'Here you are', 'there you go' and 'here you go' (which certainly exists) are used interchangeably in the following contexts:
*By someone working in a café/shop who is giving a customer something they have asked for.
*By someone in a café/shop giving the customer their change (money) at the point of sale.
*By friends and acquaintances giving each other something that has been asked for - this could be an object or a piece of information, like a phone number.
These phrases are used when the speaker wants to be informal and friendly.
'There you go' can also be used in the same way as 'There you go again'
This is used when the speaker wants to express mild criticism of someone for a habit that the speaker finds annoying.
The phrases 'Here we are' and 'Here we go' are often used when the speaker wants to encourage or support someone to do something. 'We' is used instead of 'you' because the speaker wants to show that he/she is helping. For example:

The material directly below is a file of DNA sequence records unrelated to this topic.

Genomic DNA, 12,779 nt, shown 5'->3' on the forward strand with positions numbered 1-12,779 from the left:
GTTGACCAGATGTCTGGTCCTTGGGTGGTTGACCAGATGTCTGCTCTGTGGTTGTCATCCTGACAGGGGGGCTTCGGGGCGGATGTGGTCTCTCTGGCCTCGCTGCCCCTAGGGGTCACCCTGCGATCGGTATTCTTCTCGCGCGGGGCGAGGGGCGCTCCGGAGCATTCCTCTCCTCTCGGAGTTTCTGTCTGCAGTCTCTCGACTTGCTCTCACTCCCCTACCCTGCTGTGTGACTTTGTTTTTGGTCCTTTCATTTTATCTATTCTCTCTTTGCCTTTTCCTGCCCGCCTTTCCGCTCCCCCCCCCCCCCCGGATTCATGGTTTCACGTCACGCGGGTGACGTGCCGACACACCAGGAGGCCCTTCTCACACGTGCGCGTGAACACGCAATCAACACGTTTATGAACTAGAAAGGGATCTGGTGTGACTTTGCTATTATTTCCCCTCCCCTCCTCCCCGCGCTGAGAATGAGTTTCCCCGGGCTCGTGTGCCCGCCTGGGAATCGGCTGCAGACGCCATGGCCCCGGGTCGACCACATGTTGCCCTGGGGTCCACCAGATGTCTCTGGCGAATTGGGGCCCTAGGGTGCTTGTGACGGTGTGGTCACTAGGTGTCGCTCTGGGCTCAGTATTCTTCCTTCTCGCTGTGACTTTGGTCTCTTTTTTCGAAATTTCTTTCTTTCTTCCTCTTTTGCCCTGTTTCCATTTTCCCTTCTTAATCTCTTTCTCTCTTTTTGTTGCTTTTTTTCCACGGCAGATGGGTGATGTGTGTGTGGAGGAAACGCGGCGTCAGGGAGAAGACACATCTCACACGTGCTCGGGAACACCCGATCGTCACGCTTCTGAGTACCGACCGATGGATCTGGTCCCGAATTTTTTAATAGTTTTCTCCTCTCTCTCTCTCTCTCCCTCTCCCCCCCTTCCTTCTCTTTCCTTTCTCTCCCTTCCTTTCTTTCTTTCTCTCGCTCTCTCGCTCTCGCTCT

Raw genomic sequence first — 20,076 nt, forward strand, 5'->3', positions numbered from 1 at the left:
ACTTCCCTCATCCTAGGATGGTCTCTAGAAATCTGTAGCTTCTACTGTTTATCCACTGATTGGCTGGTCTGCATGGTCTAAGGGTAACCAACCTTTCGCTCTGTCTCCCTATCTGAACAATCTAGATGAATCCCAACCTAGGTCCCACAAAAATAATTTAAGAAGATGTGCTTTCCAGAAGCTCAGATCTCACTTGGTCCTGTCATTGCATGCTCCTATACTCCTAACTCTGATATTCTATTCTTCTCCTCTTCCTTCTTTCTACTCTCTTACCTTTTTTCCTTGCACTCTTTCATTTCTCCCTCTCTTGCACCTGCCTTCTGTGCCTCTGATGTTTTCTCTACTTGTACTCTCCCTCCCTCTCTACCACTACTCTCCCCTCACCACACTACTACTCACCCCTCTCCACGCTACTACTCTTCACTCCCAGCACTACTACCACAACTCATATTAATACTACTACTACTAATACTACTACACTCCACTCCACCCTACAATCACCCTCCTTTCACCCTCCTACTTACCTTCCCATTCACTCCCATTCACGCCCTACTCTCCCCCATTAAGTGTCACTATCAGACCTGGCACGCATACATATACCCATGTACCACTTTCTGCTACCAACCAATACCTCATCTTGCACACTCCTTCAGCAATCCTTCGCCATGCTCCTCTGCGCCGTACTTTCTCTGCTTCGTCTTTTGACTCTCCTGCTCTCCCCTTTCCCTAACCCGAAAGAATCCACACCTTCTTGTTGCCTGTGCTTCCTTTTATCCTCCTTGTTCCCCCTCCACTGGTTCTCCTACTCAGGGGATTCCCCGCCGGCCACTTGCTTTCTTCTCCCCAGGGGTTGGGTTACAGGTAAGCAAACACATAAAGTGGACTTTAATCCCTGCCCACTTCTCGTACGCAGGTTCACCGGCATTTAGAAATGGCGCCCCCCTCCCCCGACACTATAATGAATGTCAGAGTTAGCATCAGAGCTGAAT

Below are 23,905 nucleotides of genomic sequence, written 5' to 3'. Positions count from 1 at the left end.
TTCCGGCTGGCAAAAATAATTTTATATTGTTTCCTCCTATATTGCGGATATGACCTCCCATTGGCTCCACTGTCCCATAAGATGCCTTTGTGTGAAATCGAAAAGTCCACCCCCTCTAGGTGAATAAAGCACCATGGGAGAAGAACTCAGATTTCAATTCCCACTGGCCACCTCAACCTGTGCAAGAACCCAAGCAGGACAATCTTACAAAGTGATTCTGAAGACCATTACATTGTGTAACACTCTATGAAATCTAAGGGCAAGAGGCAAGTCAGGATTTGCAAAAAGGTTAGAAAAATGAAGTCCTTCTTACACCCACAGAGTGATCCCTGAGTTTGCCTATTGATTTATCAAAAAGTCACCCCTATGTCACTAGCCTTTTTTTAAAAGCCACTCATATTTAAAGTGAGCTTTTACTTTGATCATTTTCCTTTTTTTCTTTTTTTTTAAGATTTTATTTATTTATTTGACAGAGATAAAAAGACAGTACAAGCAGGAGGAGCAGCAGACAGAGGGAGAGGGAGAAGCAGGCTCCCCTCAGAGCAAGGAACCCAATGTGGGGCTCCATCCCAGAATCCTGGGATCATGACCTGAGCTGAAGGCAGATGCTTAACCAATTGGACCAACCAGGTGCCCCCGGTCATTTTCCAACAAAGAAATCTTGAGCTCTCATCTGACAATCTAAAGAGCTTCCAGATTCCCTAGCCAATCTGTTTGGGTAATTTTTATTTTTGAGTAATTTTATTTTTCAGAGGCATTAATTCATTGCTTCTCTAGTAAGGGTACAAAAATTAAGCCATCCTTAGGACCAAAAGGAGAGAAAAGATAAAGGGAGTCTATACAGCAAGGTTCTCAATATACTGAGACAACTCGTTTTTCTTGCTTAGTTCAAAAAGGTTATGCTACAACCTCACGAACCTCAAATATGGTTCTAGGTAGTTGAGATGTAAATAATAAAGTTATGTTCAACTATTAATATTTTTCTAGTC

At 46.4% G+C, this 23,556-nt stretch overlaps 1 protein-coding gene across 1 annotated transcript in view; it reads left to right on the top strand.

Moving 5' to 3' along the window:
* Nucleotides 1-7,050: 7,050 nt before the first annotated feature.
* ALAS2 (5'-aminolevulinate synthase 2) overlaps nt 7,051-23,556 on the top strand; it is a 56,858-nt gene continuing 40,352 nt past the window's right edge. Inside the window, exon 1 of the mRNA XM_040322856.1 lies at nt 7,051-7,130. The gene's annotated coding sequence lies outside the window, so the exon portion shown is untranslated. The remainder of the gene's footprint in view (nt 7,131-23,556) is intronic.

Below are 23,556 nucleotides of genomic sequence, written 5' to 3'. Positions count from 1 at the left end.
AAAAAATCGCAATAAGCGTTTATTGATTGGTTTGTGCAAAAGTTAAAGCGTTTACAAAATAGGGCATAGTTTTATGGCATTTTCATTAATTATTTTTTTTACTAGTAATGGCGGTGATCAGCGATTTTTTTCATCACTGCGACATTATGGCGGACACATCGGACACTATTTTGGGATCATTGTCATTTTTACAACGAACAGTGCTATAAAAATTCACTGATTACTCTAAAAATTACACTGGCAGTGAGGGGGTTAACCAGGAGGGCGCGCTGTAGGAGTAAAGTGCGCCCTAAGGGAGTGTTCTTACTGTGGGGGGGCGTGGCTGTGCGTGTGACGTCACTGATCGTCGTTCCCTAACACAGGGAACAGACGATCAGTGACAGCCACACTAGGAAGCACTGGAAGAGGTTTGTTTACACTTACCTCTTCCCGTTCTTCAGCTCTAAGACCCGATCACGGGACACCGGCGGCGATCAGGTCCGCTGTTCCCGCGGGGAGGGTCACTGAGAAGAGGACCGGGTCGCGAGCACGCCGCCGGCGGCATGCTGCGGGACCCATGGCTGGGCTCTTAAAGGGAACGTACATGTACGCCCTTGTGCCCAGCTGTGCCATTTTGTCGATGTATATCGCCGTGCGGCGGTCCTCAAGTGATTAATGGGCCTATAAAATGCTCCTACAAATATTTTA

*when the speaker is helping an elderly person do something that is difficult - e.g. get into a car/up some steps
*when the speaker wants a child to do something that the child needs help with - e.g. getting dressed/cleaning teeth/tidying up
These two phrases are also used when the speaker wants to encourage or persuade someone (often elderly, or a small child) to do something that they don't want to do. Because of this, these two phrases are linked to bossy behaviour (the habit of telling people what to do). So even when the speaker is being kind and helpful, using these phrases with 'we' can make the listener feel that they are being treated as a child. A good example is a nurse/doctor encouraging a sick person to do something: For example: Here we go, Mrs XXX, let's just take our tablets' - Most adults would feel annoyed by this.
Interestingly, the phrases with 'we' are not often used when the speaker is actually talking about the 3rd person plural! I've no space to give examples - hope someone else can?